Originally Posted by 1idejim
Now let me get this straight, you have no problems with licensing except for the cost of obtaining the license and the time and costs of continuing education. You also have issue with overzealous inspectors and competing on an uneven playing field while having the customer's best interest at heart.
Now explain to me how head to head coverage (which we won't discuss but you brought up) and an inspector's mood actually affect your bottom line if you are doing your job properly?
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I don't have a problem with licensing or a reasonable fee. My problem with continuing education is... why? Anything you need know about any new regulations or innovations your friends at the irrigation shop will let you know or you can ask. It's not brain surgery. (no offense) Yes an over zealous inspector can be un predictable... For example your working in a municipality that states if the distance between the sidewalk and the curb is less than 4 ft you have to water it from across the side walk, anything more than 4 ft you have to punch under the sidewalk and water from between the sidewalk and curb. Your on a job where one end of the sidewalk 3'11' and the far end 4'1''
What do you do... put half the heads between and the other half outside and create an ugly inconsistency with you lay out for no functional reason undoubtedly creating unnecessary hassles with the rest of the layout and likely more labor. Or do you do the reasonable thing and do it one way or the other hoping the inspector (who may very well be some city managers half wit brother-in-law that just lost his job at Lowe's) isn't on his high horse. Damned if you do damned if you don't.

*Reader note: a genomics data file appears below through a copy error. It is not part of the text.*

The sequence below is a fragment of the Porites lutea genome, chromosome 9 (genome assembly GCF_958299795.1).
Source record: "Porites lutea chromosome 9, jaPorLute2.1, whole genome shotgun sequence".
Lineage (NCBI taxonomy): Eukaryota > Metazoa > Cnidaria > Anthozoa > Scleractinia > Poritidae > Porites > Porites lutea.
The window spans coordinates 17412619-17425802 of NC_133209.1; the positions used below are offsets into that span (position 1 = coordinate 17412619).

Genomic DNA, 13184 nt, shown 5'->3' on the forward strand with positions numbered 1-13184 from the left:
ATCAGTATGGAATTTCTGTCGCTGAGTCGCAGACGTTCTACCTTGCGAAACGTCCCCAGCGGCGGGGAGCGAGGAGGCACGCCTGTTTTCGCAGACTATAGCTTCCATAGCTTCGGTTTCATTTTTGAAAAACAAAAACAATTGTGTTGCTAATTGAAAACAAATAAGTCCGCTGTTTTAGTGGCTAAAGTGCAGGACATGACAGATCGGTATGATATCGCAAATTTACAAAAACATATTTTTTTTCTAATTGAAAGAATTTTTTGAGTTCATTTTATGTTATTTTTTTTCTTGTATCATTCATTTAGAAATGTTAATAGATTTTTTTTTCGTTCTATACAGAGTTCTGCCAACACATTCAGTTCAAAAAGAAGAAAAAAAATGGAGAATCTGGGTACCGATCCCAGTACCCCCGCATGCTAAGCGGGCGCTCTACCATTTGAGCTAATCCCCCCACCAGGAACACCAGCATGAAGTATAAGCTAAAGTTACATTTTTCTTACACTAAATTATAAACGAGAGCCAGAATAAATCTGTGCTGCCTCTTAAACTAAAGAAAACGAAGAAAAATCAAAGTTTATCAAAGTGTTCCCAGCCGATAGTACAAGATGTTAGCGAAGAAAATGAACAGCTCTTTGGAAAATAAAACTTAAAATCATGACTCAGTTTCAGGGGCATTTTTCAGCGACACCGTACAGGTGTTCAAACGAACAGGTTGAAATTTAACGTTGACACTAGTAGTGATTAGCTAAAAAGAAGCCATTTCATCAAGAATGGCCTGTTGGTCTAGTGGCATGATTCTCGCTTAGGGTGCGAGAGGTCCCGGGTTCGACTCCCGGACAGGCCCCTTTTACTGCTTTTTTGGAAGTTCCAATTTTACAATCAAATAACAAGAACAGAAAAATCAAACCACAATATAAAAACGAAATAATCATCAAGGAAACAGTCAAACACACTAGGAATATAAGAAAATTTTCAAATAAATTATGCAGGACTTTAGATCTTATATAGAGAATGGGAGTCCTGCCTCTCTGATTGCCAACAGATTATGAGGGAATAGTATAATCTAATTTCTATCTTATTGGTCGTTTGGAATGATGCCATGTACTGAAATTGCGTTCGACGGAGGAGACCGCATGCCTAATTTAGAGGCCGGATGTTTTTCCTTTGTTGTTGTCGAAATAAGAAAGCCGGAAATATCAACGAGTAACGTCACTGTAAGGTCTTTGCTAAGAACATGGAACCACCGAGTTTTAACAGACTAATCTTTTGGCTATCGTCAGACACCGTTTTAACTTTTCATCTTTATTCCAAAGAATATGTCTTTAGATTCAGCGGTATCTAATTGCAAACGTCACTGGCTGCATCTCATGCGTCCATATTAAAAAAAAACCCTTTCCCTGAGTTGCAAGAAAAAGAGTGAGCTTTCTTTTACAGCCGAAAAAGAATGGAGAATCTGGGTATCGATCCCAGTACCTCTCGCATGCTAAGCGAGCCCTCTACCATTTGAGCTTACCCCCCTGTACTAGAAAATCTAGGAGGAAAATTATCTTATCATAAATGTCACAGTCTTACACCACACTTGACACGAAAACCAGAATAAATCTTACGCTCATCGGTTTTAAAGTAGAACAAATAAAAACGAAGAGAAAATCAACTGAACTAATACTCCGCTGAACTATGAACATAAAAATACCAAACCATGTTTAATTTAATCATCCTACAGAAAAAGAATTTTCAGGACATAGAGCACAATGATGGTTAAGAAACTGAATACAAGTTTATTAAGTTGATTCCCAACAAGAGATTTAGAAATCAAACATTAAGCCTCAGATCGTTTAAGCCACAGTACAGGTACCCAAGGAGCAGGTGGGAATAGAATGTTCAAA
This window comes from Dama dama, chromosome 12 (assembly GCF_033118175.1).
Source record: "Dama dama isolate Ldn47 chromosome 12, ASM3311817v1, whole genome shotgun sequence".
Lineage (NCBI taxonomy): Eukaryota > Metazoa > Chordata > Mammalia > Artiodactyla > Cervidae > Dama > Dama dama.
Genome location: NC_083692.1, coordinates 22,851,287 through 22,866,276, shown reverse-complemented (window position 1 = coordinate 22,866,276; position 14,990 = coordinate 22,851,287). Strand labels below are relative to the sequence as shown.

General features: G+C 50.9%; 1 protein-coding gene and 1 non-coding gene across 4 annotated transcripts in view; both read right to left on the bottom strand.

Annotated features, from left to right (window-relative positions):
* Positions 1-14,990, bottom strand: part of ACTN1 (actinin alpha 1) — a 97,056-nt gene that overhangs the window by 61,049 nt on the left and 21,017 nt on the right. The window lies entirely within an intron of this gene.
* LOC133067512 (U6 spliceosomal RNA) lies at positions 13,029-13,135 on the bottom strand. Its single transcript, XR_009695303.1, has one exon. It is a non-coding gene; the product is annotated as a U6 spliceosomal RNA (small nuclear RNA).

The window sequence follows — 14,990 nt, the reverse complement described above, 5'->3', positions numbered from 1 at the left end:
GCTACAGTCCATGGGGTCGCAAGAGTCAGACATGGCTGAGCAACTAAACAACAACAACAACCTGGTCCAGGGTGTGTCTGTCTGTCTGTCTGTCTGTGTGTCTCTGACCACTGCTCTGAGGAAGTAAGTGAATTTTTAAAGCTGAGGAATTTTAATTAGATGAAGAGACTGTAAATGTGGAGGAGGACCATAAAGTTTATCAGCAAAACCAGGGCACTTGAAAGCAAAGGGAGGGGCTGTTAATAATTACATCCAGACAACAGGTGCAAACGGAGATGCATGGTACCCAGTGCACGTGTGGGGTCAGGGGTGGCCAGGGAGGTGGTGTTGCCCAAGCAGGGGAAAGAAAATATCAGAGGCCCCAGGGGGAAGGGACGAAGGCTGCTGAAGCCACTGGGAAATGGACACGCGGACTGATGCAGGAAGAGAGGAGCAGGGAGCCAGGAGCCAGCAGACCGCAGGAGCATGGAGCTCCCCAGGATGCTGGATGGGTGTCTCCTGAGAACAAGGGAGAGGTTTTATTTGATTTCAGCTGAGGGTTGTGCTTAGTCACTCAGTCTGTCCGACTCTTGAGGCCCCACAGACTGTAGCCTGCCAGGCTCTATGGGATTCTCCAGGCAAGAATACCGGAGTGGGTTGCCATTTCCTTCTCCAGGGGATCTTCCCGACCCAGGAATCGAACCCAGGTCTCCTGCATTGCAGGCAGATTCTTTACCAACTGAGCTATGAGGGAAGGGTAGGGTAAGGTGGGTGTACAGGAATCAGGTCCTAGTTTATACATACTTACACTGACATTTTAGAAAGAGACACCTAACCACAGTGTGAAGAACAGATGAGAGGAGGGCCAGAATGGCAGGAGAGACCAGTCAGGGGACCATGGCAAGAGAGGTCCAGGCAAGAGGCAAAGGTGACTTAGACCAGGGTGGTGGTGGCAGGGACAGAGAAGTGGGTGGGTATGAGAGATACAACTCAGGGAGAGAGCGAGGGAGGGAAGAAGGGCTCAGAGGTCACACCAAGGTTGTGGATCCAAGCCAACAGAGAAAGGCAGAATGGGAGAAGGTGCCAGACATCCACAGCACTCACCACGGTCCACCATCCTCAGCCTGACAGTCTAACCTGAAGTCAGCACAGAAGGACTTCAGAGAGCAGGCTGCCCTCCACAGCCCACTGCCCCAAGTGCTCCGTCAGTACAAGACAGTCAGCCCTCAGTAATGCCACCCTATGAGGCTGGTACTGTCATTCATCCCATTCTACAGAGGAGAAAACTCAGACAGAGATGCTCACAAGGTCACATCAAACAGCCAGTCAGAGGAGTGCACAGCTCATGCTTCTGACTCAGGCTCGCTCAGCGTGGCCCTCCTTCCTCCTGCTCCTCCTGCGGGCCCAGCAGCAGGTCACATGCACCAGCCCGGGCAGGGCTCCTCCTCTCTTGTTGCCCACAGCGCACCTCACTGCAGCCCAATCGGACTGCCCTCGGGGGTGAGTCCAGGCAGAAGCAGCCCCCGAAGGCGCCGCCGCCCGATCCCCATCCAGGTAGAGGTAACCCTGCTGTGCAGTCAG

I always keep the costumers interest at heart and often times that is the cost, not everyone wants or needs a Cadillac irrigation system. If the municipality dictates a Cadillac the client wants a prious ethically your bound cast that revenue aside to the bottom feeders. You should know as well as I do there are different ways to irrigate a property sufficiently with cost being the main variable. What I mean by 100% overlapping coverage is head to head coverage, one head overlapping the impact of the adjacent head 100%.
75 or 80 percent I think is ideal. Just don't stretch your water volume to the limit with the amount of heads you use to help compensate for volume decline and you can always put in smaller apertures down the road. An over zealous inspector can nit pic on a lot of things that make no difference like imetioned earlier. More gigs, more changes to make, more re inspections, more time, more money, less profits!